If you are Black and transgender, you are five times more likely to experience homelessness than the general U.S. population. This is a reality that activist Kayla Gore fights against every day in her work with My Sistah’s House, a nonprofit dedicated to helping Black trans women and nonbinary people access safe housing in Memphis, Tennessee.
There is so much wisdom, clarity, & vision in this profile of Kayla Gore, Co-Founder & Executive Director of @MySistahHouse. So moved by all that she is doing with My Sistah's House, the tiny homes, the community garden, and every space she enters. ??✨ https://t.co/TvRAuwzOuB— Aldita (@ladycaucau) July 16, 2020ADVERTISEMENT
As the co-founder of My Sistah’s House, Gore works to help to coordinate homeless services, conduct direct outreach, and advocate for the rights of LGBTQ+ people. She also provides training for community-based organizations, educational institutions, healthcare organizations around trans inclusivity. The group provides a myriad of social services for trans-POC -- such as providing emergency shelter and access to sexual health services -- but Gore’s largest project is providing long-term housing.
Since its founding in 2017, My Sistah’s House has provided temporary shelter to those in the Memphis area but has struggled to help them access permanent housing, Gore said in an article with NBC. Long-term housing is a priority in advocating for trans rights, as many social services and homeless shelters have a record of denying trans homeless people shelter based on their gender identity or inappropriately housing them in a gendered space they do not identify with. “Long-term housing projects are necessary to lift the Black trans community out of an endless cycle of homelessness and poverty,” she stated.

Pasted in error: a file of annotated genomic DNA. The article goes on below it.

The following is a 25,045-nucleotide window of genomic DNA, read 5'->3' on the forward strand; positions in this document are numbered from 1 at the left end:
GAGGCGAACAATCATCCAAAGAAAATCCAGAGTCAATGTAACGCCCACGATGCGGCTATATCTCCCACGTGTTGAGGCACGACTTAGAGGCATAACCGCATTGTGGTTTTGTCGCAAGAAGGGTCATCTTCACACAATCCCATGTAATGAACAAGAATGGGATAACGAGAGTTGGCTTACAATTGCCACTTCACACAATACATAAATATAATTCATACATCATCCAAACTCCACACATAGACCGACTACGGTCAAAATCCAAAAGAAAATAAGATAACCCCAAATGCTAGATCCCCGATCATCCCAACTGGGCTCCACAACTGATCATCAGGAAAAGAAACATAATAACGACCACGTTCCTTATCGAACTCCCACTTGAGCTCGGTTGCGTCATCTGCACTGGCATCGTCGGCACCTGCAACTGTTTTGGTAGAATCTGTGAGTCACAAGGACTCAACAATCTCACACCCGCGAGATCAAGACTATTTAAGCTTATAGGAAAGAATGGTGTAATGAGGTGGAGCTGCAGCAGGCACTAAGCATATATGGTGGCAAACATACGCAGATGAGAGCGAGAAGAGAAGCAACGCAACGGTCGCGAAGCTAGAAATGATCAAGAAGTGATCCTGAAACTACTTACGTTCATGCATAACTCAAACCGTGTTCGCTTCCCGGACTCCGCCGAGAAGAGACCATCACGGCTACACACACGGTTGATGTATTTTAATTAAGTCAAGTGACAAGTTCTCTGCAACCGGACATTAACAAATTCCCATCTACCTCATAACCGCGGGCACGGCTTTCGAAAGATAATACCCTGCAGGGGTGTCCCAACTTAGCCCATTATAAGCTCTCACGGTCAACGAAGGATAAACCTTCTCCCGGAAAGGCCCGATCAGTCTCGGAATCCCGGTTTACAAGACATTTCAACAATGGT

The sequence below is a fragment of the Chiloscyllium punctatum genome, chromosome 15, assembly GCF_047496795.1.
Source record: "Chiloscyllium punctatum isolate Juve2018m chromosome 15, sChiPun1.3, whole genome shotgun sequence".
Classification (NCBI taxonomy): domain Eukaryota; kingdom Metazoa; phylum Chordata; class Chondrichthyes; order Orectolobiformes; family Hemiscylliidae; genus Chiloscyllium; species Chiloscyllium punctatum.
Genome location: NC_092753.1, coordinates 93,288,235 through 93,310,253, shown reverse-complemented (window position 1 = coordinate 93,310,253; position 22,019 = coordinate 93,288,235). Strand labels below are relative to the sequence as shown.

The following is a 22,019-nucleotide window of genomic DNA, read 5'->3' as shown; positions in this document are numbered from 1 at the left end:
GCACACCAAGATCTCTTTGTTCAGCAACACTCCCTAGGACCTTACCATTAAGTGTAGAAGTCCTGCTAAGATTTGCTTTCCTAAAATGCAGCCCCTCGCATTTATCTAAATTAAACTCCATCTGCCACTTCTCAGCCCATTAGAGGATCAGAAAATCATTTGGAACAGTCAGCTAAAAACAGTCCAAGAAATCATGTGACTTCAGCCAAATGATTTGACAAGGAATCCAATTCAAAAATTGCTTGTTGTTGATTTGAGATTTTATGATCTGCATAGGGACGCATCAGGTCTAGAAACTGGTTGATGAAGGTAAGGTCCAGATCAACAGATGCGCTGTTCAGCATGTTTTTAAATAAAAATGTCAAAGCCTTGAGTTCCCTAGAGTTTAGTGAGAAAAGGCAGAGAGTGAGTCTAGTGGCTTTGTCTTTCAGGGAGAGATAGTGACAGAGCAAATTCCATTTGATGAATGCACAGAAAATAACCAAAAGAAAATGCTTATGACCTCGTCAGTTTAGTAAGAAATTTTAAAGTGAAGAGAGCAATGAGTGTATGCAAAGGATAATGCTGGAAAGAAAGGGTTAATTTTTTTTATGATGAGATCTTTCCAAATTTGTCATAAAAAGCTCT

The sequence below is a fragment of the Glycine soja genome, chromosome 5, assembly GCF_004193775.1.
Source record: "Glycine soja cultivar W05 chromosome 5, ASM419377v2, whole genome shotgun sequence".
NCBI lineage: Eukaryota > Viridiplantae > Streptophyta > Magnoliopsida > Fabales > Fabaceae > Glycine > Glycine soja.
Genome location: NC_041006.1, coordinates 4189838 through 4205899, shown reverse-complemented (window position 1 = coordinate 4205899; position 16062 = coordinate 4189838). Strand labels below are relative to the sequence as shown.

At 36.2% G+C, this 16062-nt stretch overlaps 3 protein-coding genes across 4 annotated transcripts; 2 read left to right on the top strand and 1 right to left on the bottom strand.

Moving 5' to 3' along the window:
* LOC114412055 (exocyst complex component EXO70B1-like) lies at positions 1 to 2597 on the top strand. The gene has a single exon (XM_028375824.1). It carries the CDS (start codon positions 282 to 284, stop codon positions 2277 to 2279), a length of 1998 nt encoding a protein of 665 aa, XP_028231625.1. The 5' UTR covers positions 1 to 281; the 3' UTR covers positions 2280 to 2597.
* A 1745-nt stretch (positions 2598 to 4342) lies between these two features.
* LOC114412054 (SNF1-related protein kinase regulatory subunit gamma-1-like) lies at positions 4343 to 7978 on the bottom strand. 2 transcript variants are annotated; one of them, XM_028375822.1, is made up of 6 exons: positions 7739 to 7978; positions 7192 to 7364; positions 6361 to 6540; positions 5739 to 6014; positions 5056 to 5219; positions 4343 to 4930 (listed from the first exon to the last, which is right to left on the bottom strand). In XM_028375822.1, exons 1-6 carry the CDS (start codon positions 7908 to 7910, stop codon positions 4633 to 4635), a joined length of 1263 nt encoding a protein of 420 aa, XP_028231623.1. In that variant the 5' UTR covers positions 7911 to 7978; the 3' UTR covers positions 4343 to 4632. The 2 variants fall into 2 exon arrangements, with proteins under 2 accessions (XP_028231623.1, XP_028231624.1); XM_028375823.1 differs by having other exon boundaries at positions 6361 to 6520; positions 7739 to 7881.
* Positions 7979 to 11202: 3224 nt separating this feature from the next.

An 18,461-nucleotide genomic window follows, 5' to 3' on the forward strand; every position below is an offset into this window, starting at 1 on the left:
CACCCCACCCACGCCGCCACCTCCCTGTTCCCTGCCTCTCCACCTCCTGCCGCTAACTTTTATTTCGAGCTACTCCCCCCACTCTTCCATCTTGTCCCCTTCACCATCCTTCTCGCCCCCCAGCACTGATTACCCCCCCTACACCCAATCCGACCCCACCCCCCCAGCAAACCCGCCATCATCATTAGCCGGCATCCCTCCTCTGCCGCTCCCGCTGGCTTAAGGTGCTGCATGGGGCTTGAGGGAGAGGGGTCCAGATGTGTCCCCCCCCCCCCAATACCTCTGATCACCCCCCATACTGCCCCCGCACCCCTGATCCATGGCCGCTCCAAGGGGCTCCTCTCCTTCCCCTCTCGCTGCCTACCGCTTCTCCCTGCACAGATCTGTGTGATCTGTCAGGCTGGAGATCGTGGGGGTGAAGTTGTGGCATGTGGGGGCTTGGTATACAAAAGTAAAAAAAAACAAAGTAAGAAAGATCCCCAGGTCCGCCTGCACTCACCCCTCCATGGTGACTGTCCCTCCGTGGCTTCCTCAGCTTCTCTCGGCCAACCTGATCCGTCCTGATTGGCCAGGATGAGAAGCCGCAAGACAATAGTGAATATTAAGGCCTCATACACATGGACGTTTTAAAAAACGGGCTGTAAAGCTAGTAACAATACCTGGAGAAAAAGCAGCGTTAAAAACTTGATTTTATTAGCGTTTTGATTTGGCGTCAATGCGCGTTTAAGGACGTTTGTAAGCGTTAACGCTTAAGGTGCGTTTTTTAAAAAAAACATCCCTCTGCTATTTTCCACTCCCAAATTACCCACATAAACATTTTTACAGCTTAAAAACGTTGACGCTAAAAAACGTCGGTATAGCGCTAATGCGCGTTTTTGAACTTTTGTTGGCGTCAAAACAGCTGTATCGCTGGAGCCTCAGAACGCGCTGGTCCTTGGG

Homelessness is one of the most pervasive challenges that Black trans people face. According to a 2018 American Psychological Association report, Black trans people have an unemployment rate more than three times that of the general population, and half of these individuals reported “feeling forced to participate in the underground economy for survival.”
Being forced into an ‘underground economy,’ which includes illegal sex work and drug sales, increases the risk of going to jail or prison for Black trans people, and a criminal record is often a barrier to obtaining long-term housing. According to the U.S. Transgender Survey, the rate of Black trans women who were incarcerated in a year was ten times the rate of the general public.
My Sistah’s House met their goal of 10 Tiny Homes for Black Trans Women in Memphis, TN. They’ve now expanded their goal to 20. Please donate or retweet if you’re able. Any help is appreciated! ❤️https://t.co/MZ3S72LO4eJune 21, 2020
To tackle this issue, My Sistah’s House launched a GoFundMe page to build a small neighborhood of 20 tiny homes for Black trans women and nonbinary people in the Memphis area. The campaign raised over $250,000 in a matter of weeks, exceeding its goal. “It's been super overwhelming to see the support that's coming in so fast and so rapidly,” Gore said.
Tiny homes are pre-made studio structures and are often touted as affordable or minimalist alternatives to traditional housing. However, the real benefit of tiny homes for My Sistah’s House is that they cost a fraction of the price of a traditional home. This financial support is timely, as the COVID-19 pandemic will likely exacerbate the situation by contributing to unemployment for Black trans people.
Image via Clay Banks on Unsplash
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Riley Mayes is a student at Smith College where she is pursuing her BA in English. She currently lives in Brunswick, Maine, where she loves to go hiking, take care of her plants, and read the heaps of books on her bedside table. New to the twitter game https://twitter.com/RileyMayes3